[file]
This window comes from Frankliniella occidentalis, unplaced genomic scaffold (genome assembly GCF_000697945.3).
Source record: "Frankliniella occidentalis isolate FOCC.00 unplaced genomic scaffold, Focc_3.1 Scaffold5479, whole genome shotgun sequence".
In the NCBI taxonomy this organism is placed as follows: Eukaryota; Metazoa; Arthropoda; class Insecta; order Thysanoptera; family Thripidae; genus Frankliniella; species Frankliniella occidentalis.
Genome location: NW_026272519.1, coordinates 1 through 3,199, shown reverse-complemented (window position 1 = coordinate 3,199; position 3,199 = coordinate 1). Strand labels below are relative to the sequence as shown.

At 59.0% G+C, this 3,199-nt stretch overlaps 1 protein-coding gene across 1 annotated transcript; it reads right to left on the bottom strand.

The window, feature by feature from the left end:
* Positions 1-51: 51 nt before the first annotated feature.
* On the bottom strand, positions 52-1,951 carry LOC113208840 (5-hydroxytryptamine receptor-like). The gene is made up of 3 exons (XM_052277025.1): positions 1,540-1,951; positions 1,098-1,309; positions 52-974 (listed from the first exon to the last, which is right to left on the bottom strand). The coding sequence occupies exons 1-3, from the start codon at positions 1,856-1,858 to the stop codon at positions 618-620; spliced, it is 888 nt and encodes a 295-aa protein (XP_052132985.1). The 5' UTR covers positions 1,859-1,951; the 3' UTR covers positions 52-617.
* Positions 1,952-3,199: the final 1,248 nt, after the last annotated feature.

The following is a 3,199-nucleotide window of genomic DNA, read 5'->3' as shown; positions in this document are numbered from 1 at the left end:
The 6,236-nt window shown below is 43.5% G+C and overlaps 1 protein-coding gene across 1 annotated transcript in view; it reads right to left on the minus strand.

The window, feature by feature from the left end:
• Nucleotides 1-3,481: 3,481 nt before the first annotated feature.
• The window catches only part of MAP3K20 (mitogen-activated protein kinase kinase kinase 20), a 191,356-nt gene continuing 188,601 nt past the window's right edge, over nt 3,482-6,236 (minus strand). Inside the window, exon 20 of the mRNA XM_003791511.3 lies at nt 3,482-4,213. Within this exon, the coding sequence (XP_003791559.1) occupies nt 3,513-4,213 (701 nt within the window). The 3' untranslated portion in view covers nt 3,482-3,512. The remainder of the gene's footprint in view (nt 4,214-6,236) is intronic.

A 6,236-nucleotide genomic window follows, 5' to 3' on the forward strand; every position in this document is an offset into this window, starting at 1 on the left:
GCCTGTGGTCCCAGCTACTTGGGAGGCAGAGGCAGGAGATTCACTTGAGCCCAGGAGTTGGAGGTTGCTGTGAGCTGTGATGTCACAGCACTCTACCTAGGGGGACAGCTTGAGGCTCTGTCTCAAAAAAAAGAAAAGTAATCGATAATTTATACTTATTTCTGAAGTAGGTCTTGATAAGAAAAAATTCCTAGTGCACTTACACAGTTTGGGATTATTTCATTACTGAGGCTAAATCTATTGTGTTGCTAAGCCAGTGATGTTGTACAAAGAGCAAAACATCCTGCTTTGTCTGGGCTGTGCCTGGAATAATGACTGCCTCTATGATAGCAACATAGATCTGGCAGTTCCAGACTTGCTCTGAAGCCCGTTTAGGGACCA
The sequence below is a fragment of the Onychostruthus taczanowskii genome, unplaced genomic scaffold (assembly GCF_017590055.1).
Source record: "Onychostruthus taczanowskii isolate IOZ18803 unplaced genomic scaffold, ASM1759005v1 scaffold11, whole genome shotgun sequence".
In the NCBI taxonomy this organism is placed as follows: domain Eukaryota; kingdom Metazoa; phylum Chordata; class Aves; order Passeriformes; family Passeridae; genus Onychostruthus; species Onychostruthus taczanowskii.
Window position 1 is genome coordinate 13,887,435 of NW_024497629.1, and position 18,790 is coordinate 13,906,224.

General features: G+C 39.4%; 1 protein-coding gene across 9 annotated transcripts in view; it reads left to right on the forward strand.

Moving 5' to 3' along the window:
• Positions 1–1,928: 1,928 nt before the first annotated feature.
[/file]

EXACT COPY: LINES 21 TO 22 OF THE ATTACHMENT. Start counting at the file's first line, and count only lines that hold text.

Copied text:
General features: G+C 39.4%; 1 protein-coding gene across 9 annotated transcripts in view; it reads left to right on the forward strand.

Moving 5' to 3' along the window: